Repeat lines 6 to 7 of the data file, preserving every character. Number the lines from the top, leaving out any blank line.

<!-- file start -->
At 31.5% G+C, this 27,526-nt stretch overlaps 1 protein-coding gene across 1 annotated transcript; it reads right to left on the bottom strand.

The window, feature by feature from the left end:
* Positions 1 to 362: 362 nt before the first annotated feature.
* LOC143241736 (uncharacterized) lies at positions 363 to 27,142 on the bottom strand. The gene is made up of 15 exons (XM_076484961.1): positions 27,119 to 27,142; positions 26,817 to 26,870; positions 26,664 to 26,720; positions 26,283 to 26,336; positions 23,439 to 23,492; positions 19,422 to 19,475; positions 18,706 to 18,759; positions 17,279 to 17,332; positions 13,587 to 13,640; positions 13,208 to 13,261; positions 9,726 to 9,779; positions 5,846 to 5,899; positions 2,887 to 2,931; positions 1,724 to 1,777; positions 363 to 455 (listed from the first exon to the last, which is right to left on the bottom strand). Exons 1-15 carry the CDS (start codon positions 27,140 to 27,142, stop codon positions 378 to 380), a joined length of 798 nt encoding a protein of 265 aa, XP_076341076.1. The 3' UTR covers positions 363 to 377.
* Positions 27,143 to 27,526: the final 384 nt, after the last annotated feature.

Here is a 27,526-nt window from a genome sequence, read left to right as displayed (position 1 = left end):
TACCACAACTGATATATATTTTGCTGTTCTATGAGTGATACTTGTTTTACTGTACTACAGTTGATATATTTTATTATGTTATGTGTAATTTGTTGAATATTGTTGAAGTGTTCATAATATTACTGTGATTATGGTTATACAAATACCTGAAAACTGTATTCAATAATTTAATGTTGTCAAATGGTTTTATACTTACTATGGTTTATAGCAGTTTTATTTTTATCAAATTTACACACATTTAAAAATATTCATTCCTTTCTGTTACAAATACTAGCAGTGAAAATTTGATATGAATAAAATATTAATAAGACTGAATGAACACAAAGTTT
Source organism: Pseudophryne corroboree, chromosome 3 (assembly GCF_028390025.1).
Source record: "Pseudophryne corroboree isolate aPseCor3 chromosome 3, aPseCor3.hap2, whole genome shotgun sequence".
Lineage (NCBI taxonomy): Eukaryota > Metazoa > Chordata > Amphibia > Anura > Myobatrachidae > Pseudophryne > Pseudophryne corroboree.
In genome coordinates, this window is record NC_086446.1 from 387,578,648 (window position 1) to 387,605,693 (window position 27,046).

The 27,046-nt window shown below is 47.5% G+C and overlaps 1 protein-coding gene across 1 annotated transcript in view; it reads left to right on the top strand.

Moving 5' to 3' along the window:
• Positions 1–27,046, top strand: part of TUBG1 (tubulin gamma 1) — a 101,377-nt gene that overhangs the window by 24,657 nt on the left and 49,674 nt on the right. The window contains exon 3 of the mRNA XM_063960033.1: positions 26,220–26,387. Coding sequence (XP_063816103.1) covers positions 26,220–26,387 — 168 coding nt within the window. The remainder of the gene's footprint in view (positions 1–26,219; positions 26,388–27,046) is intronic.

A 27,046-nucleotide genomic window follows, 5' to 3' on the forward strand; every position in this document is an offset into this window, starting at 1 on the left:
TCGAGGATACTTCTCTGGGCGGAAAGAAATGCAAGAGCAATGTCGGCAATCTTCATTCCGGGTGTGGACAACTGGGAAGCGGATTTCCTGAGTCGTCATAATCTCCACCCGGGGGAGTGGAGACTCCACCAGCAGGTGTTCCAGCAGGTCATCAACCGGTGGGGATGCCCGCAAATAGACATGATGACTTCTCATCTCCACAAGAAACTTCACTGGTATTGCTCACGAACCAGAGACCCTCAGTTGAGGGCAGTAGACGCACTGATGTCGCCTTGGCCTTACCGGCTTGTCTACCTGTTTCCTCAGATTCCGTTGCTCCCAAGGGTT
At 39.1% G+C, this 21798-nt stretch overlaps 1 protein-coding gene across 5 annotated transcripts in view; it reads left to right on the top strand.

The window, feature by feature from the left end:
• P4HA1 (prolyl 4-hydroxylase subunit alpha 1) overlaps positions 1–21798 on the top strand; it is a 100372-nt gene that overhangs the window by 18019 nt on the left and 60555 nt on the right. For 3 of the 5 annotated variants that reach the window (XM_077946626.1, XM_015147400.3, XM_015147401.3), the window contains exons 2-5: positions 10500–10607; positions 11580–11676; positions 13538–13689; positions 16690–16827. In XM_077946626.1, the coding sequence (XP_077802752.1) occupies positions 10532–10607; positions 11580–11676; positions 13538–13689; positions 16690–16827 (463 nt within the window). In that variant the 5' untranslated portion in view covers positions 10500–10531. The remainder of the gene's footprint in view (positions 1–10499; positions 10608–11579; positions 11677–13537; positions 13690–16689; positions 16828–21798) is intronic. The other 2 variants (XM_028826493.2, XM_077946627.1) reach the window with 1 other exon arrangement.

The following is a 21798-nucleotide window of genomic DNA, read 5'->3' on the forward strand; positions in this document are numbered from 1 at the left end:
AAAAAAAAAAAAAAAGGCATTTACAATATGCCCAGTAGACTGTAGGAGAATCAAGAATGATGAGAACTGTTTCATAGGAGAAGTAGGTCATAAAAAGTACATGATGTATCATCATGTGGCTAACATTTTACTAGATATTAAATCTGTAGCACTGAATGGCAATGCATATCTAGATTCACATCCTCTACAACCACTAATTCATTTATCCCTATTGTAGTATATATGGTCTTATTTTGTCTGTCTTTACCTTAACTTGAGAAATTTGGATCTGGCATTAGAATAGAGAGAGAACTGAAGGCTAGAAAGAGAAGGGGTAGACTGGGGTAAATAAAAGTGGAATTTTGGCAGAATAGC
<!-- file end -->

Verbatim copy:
Here is a 27,526-nt window from a genome sequence, read left to right as displayed (position 1 = left end):
TACCACAACTGATATATATTTTGCTGTTCTATGAGTGATACTTGTTTTACTGTACTACAGTTGATATATTTTATTATGTTATGTGTAATTTGTTGAATATTGTTGAAGTGTTCATAATATTACTGTGATTATGGTTATACAAATACCTGAAAACTGTATTCAATAATTTAATGTTGTCAAATGGTTTTATACTTACTATGGTTTATAGCAGTTTTATTTTTATCAAATTTACACACATTTAAAAATATTCATTCCTTTCTGTTACAAATACTAGCAGTGAAAATTTGATATGAATAAAATATTAATAAGACTGAATGAACACAAAGTTT